Do you want to be immortal?

Within our grasp…

Image: HeadstoneWouldn’t the earth become terribly crowded if nobody ever died? Where would we find space for new people to be born? Babies would have to be banned at some point, wouldn’t they? But here’s a thought:

I heard on the radio this morning (BBC Radio 4, Today, 19/2/15) an interview with Professor Michio Kaku in which he said that experiments on mice had shown that their memories could be recorded by means of an MRI scan, and when later replayed into the mouse’s brain the mouse immediately “remembered” its previous behaviour. Okay, that’s an over simplification. The MRI scan records blood flow in the brain, which Kaku said is thought to represent memories in action. But consider what this might mean:

We already have the concept of preservation of DNA in the sense that we can clone living creatures, including ourselves. Dolly the sheep. Dinosaurs resurrected from fossilised toenail clippings or whatever to eventually break out from their pens and wreak havoc on humanity. Never mind the cynicism. You get the idea.

Kaku suggested that if a person’s memory could be scanned and recorded by MRI or some similar future technology, then we have also the concept that a clone of ourselves could be programmed with all of our own memories, knowledge, emotions, reactions to everything and all circumstances. Would this not then be to resurrect ourselves after death? Shades of the horrors of immortality mentioned above?

Except, how many times have you wished you could live your life over again? I guess not everyone would want to do that, given the horrific experience of life some people suffer. You get born, life’s a bitch and then you die. But I for one certainly would, if it was possible, even if it meant starting out as a new born baby and making all the same stupid mistakes that I have. For me, and I hope for many, the good times have been worth suffering those periods of doom and gloom, the regrets for opportunities missed and things said and unsaid that were hurtful to loved ones and can never be taken back after their death, and so on.

If I have seen further…

But how much better would it be to live your life again starting as a new-born baby, but knowing all that you know now, possessing from the get-go all the wisdom that you have accumulated through your present life of strife and struggle? Think about that. Newton (was it?) said, If I have seen further it is by standing on the shoulders of giants. How much more wisdom might be accumulated in the world, and how much more rapid the progress of mankind and civilisation if we could start our lives already possessing that wonderful store of hindsight that took us a previous lifetime to acquire.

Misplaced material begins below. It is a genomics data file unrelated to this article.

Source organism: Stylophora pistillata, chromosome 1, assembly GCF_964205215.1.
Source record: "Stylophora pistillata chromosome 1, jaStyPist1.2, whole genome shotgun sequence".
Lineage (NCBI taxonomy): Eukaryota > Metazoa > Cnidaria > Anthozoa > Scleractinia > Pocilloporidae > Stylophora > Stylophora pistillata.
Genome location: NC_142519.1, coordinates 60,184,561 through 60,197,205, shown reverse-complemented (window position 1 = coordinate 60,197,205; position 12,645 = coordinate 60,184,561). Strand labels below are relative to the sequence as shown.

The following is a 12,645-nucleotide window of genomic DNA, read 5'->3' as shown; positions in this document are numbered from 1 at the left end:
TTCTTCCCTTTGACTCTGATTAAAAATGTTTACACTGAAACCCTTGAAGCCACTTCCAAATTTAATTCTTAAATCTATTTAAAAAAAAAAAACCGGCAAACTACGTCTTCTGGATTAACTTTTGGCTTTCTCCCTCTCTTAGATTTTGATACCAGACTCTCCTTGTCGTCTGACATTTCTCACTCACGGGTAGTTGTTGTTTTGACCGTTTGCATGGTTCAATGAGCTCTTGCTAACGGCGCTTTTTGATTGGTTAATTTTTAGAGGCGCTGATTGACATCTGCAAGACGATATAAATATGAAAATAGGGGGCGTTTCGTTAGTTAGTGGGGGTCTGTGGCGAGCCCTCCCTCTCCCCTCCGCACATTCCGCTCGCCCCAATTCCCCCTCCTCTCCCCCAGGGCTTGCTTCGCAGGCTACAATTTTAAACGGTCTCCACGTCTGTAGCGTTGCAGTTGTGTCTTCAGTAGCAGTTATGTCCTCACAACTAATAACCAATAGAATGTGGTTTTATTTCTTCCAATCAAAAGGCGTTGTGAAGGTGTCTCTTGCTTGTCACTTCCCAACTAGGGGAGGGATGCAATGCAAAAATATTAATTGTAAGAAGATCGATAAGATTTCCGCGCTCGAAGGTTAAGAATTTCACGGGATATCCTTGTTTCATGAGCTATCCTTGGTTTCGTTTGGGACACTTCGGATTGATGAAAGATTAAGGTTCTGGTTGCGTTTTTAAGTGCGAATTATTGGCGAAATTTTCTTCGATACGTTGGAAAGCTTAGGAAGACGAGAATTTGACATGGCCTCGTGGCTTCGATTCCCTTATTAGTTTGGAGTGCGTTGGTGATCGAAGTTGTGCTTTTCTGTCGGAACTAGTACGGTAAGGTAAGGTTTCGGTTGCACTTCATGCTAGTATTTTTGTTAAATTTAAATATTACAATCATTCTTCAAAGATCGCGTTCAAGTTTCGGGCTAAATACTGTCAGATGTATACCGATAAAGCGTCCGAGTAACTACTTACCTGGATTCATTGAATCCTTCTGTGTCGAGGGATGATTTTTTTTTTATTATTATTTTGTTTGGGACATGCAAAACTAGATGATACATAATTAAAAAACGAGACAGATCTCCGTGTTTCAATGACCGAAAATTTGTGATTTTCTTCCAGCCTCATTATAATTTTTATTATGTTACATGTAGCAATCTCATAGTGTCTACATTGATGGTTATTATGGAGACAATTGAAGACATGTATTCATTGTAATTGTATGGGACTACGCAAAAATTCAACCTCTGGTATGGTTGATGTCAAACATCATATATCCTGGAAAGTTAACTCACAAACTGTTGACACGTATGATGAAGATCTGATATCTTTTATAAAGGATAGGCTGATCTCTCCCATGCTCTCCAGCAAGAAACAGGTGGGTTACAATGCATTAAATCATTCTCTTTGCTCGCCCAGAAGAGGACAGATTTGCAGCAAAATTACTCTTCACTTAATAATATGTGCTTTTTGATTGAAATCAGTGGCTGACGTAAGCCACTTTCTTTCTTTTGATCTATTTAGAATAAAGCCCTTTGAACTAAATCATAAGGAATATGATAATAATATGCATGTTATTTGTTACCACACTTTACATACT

Yes, like many developments of technology it opens the way to a bunch of horrors. The time delay would be a handicap if we tried to clone a lost loved one. We would grow old while the clone is growing up. But how about, when a loved one dies and we are sunk in grief, we abduct someone else’s body and reprogram their brain. Some useless, worthless person, say. Any volunteers? Yes, we’ve lost the original body, but way-hay! we have a substitute for that, and with reprogramming have we not in essence re-created the person? By careful choice of target we might even improve on the original. Perhaps you fancy a slimmer/blonde/blue-eyed/taller/shorter/chubbier/more curvy/more muscular spouse than the one you just lost. Oh dear! Meat there for dystopian future fiction, I think. Any takers? Hugh Howey?

Anything that possibly can happen…

Hmmm. Needs a bit more thinking about, I guess. But I’m a believer that anything that possibly can happen, will happen eventually, regardless of laws against it or human disapproval. So bring it on, Professor Kaku. You want a guinea pig? Look no further; I’m your man. Given another lifetime or two maybe even I could achieve something approaching wisdom.

Image: Millions long for immortality who don't know what to do with themselves on a rainy Sunday afternoon.

Millions long for immortality image by Duncan C. (Creative Commons)

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